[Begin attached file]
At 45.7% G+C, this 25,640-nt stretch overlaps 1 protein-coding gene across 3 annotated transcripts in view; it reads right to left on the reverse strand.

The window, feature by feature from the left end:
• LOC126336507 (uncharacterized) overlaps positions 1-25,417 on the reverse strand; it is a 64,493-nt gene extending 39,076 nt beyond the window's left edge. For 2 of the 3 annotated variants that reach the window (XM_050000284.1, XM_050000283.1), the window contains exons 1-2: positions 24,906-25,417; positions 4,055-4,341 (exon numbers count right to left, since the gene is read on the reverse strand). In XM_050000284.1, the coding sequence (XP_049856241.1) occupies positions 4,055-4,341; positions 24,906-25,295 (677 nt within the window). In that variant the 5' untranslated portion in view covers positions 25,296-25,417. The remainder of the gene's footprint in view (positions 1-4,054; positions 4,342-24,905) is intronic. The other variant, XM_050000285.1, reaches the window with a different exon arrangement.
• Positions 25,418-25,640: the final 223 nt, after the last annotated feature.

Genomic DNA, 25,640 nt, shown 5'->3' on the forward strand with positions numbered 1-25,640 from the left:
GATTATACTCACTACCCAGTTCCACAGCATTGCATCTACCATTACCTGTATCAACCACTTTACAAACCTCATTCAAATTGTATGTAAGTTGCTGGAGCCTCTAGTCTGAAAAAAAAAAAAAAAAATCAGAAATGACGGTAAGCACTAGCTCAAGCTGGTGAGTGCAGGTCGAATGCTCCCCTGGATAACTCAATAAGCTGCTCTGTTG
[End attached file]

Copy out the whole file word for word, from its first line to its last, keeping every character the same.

At 45.7% G+C, this 25,640-nt stretch overlaps 1 protein-coding gene across 3 annotated transcripts in view; it reads right to left on the reverse strand.

The window, feature by feature from the left end:
• LOC126336507 (uncharacterized) overlaps positions 1-25,417 on the reverse strand; it is a 64,493-nt gene extending 39,076 nt beyond the window's left edge. For 2 of the 3 annotated variants that reach the window (XM_050000284.1, XM_050000283.1), the window contains exons 1-2: positions 24,906-25,417; positions 4,055-4,341 (exon numbers count right to left, since the gene is read on the reverse strand). In XM_050000284.1, the coding sequence (XP_049856241.1) occupies positions 4,055-4,341; positions 24,906-25,295 (677 nt within the window). In that variant the 5' untranslated portion in view covers positions 25,296-25,417. The remainder of the gene's footprint in view (positions 1-4,054; positions 4,342-24,905) is intronic. The other variant, XM_050000285.1, reaches the window with a different exon arrangement.
• Positions 25,418-25,640: the final 223 nt, after the last annotated feature.

Genomic DNA, 25,640 nt, shown 5'->3' on the forward strand with positions numbered 1-25,640 from the left:
GATTATACTCACTACCCAGTTCCACAGCATTGCATCTACCATTACCTGTATCAACCACTTTACAAACCTCATTCAAATTGTATGTAAGTTGCTGGAGCCTCTAGTCTGAAAAAAAAAAAAAAAAATCAGAAATGACGGTAAGCACTAGCTCAAGCTGGTGAGTGCAGGTCGAATGCTCCCCTGGATAACTCAATAAGCTGCTCTGTTG